First Sweden, then Denmark and now the UK Timber Trade Federation (TTF) have warned buyers that they are breaking laws by importing teak from Myanmar. TTF were even tougher and demanded a response from European Union.
According to NEPCon, a Danish non-profit organization, has asked seven Danish companies to adopt diligence systems if they want to keep selling teak from Myanmar in Europe. NEPCon says that authorities audited some companies that imported teak from Myanmar after being notified by the Environmental Investigation Agency. Danish authorities concluded that the systems used nowadays by the seven companies cited above are not efficient to avoid the use of illegal wood. This raises questions on if it’s really possible for importers of teak from Myanmar to fulfill all the requirements of European Union’s Wood Regulation.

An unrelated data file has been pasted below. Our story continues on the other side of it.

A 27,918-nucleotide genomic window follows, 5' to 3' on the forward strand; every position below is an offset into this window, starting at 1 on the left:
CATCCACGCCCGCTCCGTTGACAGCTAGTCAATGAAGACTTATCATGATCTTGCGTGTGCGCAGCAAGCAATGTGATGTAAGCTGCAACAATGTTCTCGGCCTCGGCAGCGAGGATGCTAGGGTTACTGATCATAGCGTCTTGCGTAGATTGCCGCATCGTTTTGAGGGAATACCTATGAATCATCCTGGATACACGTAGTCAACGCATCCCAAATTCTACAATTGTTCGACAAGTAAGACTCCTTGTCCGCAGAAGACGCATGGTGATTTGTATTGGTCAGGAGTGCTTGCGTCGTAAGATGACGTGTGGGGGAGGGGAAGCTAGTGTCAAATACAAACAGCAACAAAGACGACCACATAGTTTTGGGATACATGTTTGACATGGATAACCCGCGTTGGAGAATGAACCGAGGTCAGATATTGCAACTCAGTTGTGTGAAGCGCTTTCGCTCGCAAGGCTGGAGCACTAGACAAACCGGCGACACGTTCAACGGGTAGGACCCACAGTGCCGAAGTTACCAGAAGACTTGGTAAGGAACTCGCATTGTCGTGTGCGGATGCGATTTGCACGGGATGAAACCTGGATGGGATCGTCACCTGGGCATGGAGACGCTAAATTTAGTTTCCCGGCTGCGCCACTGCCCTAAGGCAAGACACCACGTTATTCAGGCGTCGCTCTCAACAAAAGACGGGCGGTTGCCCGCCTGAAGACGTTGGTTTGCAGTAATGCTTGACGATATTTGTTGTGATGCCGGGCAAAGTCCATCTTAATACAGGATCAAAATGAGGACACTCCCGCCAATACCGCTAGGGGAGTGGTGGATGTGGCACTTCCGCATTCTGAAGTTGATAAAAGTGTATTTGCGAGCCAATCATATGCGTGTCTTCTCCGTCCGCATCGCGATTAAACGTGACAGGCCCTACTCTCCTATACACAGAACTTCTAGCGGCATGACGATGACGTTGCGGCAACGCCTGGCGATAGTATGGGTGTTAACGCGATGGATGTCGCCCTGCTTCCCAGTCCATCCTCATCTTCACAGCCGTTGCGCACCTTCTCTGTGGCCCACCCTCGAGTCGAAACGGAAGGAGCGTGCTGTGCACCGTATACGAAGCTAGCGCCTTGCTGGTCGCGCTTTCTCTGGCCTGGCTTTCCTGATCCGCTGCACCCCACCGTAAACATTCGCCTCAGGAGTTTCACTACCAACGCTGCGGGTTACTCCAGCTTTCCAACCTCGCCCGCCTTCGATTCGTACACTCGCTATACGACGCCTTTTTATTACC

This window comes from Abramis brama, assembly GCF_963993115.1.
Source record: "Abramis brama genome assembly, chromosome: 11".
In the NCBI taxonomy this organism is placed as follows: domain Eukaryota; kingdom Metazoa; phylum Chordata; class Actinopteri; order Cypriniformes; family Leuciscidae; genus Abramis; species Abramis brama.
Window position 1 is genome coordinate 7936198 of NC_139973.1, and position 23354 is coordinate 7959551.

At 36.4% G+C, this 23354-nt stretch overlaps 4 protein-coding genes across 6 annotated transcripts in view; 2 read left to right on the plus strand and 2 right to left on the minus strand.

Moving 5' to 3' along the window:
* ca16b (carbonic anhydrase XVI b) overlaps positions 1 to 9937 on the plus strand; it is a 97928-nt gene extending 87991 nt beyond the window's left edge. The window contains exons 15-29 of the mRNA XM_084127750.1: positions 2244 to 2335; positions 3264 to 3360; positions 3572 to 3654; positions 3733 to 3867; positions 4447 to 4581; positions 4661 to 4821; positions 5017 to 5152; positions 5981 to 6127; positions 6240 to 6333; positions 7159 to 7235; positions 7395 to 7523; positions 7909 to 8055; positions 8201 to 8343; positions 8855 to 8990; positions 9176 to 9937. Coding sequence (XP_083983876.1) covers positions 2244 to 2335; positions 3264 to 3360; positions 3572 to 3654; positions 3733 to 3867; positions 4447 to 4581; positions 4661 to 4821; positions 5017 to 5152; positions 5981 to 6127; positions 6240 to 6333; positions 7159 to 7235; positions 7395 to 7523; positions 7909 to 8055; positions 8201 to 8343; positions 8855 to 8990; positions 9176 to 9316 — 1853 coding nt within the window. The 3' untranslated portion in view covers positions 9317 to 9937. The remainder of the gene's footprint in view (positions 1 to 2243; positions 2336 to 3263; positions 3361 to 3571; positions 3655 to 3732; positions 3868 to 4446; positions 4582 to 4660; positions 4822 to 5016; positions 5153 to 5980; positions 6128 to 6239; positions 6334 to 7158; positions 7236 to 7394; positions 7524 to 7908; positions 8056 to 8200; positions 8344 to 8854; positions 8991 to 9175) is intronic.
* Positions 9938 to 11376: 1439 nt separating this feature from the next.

The problem, according to NEPCon, is that Myanmar authorities are not providing the EU importers access to information on the origin of their wood and that they don’t have systems that avoid the entry of illegal timber into the market.
In reaction to Denmark’s new rules, the Myanmar Ministry of Natural Resources and Environmental Conservation released a statement in which they acknowledged the challenges in tracing timber back to the forest because, at present, their system is primarily designed for the recording statistics.
Now TTF is asking the rest of Europa to adopt the same actions taken by Sweden and Denmark against buyers of Myanmar’s teak. David Hopkins, Managing Director of TTF, says that “since Myanmar’s authorities can’t guarantee their legality, TTF members should avoid buying teak from Myanmar.”.